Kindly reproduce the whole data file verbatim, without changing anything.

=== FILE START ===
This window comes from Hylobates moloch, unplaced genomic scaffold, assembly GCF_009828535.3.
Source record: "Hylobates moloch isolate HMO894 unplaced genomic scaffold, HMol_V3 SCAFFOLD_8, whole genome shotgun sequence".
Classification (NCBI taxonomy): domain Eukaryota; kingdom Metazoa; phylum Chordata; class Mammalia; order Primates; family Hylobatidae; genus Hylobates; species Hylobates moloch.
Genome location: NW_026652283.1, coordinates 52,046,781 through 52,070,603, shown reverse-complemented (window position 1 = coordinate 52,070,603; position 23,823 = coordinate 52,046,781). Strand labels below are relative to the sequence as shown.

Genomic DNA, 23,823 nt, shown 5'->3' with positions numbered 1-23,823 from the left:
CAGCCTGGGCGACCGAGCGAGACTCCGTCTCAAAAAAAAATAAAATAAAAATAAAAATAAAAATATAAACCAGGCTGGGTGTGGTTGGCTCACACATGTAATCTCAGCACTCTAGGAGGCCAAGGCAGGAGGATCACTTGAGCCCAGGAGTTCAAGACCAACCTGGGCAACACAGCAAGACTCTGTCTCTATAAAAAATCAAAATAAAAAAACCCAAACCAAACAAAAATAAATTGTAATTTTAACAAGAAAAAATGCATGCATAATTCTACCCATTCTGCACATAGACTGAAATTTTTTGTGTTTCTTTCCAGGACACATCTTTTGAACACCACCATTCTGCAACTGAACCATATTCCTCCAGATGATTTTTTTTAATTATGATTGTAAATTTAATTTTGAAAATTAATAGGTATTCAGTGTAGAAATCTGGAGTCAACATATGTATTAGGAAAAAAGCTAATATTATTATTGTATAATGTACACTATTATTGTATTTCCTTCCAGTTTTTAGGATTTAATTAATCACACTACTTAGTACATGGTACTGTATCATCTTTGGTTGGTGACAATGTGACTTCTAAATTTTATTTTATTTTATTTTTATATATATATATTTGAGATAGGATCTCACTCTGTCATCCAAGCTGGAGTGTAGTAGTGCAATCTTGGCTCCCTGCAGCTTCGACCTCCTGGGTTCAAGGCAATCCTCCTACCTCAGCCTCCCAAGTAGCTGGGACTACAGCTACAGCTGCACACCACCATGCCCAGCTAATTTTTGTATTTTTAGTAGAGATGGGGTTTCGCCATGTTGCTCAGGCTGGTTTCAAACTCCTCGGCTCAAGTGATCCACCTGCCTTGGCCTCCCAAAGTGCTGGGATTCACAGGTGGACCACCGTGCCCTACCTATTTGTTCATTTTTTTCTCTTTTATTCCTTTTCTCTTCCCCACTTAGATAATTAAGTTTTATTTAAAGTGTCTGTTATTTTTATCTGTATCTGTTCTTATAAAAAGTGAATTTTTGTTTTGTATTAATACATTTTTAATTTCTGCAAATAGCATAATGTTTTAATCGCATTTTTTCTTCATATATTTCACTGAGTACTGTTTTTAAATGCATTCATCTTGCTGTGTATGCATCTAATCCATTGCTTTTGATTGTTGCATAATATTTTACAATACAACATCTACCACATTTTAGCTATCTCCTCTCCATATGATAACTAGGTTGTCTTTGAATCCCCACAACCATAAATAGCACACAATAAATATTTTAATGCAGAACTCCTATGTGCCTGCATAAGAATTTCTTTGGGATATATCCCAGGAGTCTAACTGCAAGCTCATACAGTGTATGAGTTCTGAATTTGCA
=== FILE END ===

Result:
This window comes from Hylobates moloch, unplaced genomic scaffold, assembly GCF_009828535.3.
Source record: "Hylobates moloch isolate HMO894 unplaced genomic scaffold, HMol_V3 SCAFFOLD_8, whole genome shotgun sequence".
Classification (NCBI taxonomy): domain Eukaryota; kingdom Metazoa; phylum Chordata; class Mammalia; order Primates; family Hylobatidae; genus Hylobates; species Hylobates moloch.
Genome location: NW_026652283.1, coordinates 52,046,781 through 52,070,603, shown reverse-complemented (window position 1 = coordinate 52,070,603; position 23,823 = coordinate 52,046,781). Strand labels below are relative to the sequence as shown.

Genomic DNA, 23,823 nt, shown 5'->3' with positions numbered 1-23,823 from the left:
CAGCCTGGGCGACCGAGCGAGACTCCGTCTCAAAAAAAAATAAAATAAAAATAAAAATAAAAATATAAACCAGGCTGGGTGTGGTTGGCTCACACATGTAATCTCAGCACTCTAGGAGGCCAAGGCAGGAGGATCACTTGAGCCCAGGAGTTCAAGACCAACCTGGGCAACACAGCAAGACTCTGTCTCTATAAAAAATCAAAATAAAAAAACCCAAACCAAACAAAAATAAATTGTAATTTTAACAAGAAAAAATGCATGCATAATTCTACCCATTCTGCACATAGACTGAAATTTTTTGTGTTTCTTTCCAGGACACATCTTTTGAACACCACCATTCTGCAACTGAACCATATTCCTCCAGATGATTTTTTTTAATTATGATTGTAAATTTAATTTTGAAAATTAATAGGTATTCAGTGTAGAAATCTGGAGTCAACATATGTATTAGGAAAAAAGCTAATATTATTATTGTATAATGTACACTATTATTGTATTTCCTTCCAGTTTTTAGGATTTAATTAATCACACTACTTAGTACATGGTACTGTATCATCTTTGGTTGGTGACAATGTGACTTCTAAATTTTATTTTATTTTATTTTTATATATATATATTTGAGATAGGATCTCACTCTGTCATCCAAGCTGGAGTGTAGTAGTGCAATCTTGGCTCCCTGCAGCTTCGACCTCCTGGGTTCAAGGCAATCCTCCTACCTCAGCCTCCCAAGTAGCTGGGACTACAGCTACAGCTGCACACCACCATGCCCAGCTAATTTTTGTATTTTTAGTAGAGATGGGGTTTCGCCATGTTGCTCAGGCTGGTTTCAAACTCCTCGGCTCAAGTGATCCACCTGCCTTGGCCTCCCAAAGTGCTGGGATTCACAGGTGGACCACCGTGCCCTACCTATTTGTTCATTTTTTTCTCTTTTATTCCTTTTCTCTTCCCCACTTAGATAATTAAGTTTTATTTAAAGTGTCTGTTATTTTTATCTGTATCTGTTCTTATAAAAAGTGAATTTTTGTTTTGTATTAATACATTTTTAATTTCTGCAAATAGCATAATGTTTTAATCGCATTTTTTCTTCATATATTTCACTGAGTACTGTTTTTAAATGCATTCATCTTGCTGTGTATGCATCTAATCCATTGCTTTTGATTGTTGCATAATATTTTACAATACAACATCTACCACATTTTAGCTATCTCCTCTCCATATGATAACTAGGTTGTCTTTGAATCCCCACAACCATAAATAGCACACAATAAATATTTTAATGCAGAACTCCTATGTGCCTGCATAAGAATTTCTTTGGGATATATCCCAGGAGTCTAACTGCAAGCTCATACAGTGTATGAGTTCTGAATTTGCA